Q. WHAT IS A “HOME INSPECTION”?
A home inspection is an objective visual examination of the physical structure and systems of a home, from the roof to the foundation. The standard home inspector’s report will include an evaluation of the condition of the home’s heating system, central air conditioning system (temperature permitting), interior plumbing and electrical systems; the roof, attic, and visible insulation; walls, ceilings, floors, windows and doors; the foundation, basement, and visible structure.
Having a home inspected is like giving it a physical check-up. If problems or symptoms are found, the inspector and your real estate agent will refer you to the appropriate specialist or tradesperson for further evaluation.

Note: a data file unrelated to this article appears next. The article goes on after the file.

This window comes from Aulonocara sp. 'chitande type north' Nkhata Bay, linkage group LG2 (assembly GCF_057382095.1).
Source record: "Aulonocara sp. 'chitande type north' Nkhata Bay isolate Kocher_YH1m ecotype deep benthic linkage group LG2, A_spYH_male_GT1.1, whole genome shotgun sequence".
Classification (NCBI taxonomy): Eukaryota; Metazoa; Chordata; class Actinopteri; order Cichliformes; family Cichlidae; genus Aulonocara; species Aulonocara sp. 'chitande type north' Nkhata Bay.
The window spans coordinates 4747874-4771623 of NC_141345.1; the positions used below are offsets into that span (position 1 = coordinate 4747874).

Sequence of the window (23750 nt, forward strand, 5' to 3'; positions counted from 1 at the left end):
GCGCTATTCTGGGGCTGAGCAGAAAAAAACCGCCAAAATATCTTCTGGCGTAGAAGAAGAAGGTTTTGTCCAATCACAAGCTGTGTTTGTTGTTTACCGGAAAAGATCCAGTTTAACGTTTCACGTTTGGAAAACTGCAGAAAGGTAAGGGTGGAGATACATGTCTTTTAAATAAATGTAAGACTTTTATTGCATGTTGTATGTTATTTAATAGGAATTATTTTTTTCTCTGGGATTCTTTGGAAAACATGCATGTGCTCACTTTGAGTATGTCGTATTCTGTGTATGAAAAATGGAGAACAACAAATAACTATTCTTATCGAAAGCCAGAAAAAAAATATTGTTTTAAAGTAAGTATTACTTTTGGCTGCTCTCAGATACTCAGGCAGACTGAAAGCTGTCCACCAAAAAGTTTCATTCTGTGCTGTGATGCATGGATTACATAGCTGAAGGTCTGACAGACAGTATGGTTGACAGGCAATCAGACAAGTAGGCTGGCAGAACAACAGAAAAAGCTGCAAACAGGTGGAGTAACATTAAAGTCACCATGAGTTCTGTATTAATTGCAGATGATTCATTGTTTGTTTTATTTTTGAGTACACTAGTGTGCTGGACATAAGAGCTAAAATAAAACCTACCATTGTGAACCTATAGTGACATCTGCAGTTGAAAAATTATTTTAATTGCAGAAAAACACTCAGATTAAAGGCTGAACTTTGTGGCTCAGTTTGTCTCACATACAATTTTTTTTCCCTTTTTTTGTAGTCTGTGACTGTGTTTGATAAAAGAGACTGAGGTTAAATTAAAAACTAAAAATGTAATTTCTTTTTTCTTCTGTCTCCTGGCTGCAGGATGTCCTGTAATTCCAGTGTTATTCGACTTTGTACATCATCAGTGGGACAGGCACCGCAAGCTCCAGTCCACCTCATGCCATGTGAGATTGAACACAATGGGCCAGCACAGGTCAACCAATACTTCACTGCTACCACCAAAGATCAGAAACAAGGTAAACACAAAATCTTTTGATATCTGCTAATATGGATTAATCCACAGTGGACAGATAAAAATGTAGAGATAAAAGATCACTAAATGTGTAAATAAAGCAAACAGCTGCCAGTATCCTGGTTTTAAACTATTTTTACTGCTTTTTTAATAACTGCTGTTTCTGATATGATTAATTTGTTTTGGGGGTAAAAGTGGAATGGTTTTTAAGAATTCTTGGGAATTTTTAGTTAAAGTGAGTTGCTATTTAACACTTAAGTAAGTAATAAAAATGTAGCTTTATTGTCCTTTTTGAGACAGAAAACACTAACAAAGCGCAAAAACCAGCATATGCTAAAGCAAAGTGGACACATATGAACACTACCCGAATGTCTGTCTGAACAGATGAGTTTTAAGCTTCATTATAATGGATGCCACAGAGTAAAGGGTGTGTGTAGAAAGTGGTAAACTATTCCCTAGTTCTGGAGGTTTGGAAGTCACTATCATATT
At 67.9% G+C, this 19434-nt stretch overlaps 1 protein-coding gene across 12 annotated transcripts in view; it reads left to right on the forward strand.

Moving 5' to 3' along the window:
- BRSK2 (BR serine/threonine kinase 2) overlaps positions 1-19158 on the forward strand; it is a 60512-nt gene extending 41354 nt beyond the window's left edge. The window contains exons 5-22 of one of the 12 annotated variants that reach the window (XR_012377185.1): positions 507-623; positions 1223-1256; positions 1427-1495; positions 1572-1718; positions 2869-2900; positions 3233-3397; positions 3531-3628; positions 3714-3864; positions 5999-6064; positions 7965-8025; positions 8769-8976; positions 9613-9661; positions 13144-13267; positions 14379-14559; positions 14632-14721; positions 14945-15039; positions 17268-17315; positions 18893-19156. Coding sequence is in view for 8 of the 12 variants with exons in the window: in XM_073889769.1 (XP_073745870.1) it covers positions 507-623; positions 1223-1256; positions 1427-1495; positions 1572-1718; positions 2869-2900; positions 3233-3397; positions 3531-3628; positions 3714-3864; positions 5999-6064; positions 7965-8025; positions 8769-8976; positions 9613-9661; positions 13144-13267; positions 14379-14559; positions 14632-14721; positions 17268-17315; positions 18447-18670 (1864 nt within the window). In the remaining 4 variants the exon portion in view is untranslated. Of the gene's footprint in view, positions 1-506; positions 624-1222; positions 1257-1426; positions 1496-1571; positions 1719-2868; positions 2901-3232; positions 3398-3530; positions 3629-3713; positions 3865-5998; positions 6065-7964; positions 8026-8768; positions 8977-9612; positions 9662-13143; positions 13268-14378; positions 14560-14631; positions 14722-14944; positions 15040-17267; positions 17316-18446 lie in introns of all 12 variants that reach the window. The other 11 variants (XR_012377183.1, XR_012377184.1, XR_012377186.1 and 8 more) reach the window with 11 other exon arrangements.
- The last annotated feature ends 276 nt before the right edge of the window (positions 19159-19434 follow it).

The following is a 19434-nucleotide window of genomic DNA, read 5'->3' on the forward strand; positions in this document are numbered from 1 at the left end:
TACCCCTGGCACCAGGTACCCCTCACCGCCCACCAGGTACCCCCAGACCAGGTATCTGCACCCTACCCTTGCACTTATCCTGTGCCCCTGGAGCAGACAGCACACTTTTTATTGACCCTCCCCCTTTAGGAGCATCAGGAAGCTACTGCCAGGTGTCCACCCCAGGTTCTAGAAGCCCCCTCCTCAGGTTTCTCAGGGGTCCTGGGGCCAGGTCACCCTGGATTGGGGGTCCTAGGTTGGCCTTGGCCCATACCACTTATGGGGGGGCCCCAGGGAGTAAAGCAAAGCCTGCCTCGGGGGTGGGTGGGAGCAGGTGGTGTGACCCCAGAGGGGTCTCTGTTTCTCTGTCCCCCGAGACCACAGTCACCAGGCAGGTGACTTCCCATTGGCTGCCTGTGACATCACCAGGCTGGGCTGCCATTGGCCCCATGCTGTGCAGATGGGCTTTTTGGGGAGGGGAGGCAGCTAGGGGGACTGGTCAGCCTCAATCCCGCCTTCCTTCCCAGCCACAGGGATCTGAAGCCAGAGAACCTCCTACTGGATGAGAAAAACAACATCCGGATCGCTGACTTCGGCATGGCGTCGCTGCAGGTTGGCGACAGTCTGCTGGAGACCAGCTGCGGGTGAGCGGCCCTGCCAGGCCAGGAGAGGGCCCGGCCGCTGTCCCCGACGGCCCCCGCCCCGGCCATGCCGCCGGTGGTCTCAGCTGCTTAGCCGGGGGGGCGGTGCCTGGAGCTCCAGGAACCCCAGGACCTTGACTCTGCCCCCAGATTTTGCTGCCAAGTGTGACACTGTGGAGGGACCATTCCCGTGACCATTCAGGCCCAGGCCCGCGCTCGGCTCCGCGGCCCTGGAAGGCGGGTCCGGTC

Q. Why do I need a home inspection?
The purchase of a home is probably the largest single investment you will ever make. You should learn as much as you can about the condition of the property and the need for any major repairs before you buy, so that you can minimize unpleasant surprises and difficulties afterwards.
Of course, a home inspection will also point out the positive aspects of a home, as well as the maintenance that will be necessary to keep it in good shape. After the inspection, you will have a much clearer understanding of the property you are about to purchase, and will be able to make a confident buying decision.
Q. What will it cost?